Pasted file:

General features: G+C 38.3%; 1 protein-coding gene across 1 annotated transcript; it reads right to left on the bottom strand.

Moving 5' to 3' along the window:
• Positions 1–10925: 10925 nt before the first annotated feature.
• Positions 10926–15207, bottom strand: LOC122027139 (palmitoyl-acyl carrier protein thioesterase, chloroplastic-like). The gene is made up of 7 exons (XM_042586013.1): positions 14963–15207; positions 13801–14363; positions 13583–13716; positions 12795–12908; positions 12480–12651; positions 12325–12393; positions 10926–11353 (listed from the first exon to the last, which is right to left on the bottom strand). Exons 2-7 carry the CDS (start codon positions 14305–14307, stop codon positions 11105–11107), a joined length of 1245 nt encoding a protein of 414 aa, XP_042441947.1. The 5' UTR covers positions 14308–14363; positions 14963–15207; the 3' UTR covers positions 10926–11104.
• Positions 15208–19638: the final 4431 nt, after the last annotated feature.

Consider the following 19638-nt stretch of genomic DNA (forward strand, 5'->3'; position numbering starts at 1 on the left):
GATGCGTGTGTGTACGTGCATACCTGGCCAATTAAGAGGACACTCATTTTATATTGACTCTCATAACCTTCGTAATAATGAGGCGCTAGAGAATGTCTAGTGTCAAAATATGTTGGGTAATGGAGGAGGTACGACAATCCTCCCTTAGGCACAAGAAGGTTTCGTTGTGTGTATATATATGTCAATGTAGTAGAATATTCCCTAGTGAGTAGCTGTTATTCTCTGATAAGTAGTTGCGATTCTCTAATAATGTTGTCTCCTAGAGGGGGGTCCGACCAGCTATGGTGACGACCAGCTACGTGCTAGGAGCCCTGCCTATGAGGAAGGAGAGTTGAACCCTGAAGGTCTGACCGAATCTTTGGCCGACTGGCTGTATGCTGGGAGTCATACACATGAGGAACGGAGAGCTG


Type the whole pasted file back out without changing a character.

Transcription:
General features: G+C 38.3%; 1 protein-coding gene across 1 annotated transcript; it reads right to left on the bottom strand.

Moving 5' to 3' along the window:
• Positions 1–10925: 10925 nt before the first annotated feature.
• Positions 10926–15207, bottom strand: LOC122027139 (palmitoyl-acyl carrier protein thioesterase, chloroplastic-like). The gene is made up of 7 exons (XM_042586013.1): positions 14963–15207; positions 13801–14363; positions 13583–13716; positions 12795–12908; positions 12480–12651; positions 12325–12393; positions 10926–11353 (listed from the first exon to the last, which is right to left on the bottom strand). Exons 2-7 carry the CDS (start codon positions 14305–14307, stop codon positions 11105–11107), a joined length of 1245 nt encoding a protein of 414 aa, XP_042441947.1. The 5' UTR covers positions 14308–14363; positions 14963–15207; the 3' UTR covers positions 10926–11104.
• Positions 15208–19638: the final 4431 nt, after the last annotated feature.

Consider the following 19638-nt stretch of genomic DNA (forward strand, 5'->3'; position numbering starts at 1 on the left):
GATGCGTGTGTGTACGTGCATACCTGGCCAATTAAGAGGACACTCATTTTATATTGACTCTCATAACCTTCGTAATAATGAGGCGCTAGAGAATGTCTAGTGTCAAAATATGTTGGGTAATGGAGGAGGTACGACAATCCTCCCTTAGGCACAAGAAGGTTTCGTTGTGTGTATATATATGTCAATGTAGTAGAATATTCCCTAGTGAGTAGCTGTTATTCTCTGATAAGTAGTTGCGATTCTCTAATAATGTTGTCTCCTAGAGGGGGGTCCGACCAGCTATGGTGACGACCAGCTACGTGCTAGGAGCCCTGCCTATGAGGAAGGAGAGTTGAACCCTGAAGGTCTGACCGAATCTTTGGCCGACTGGCTGTATGCTGGGAGTCATACACATGAGGAACGGAGAGCTG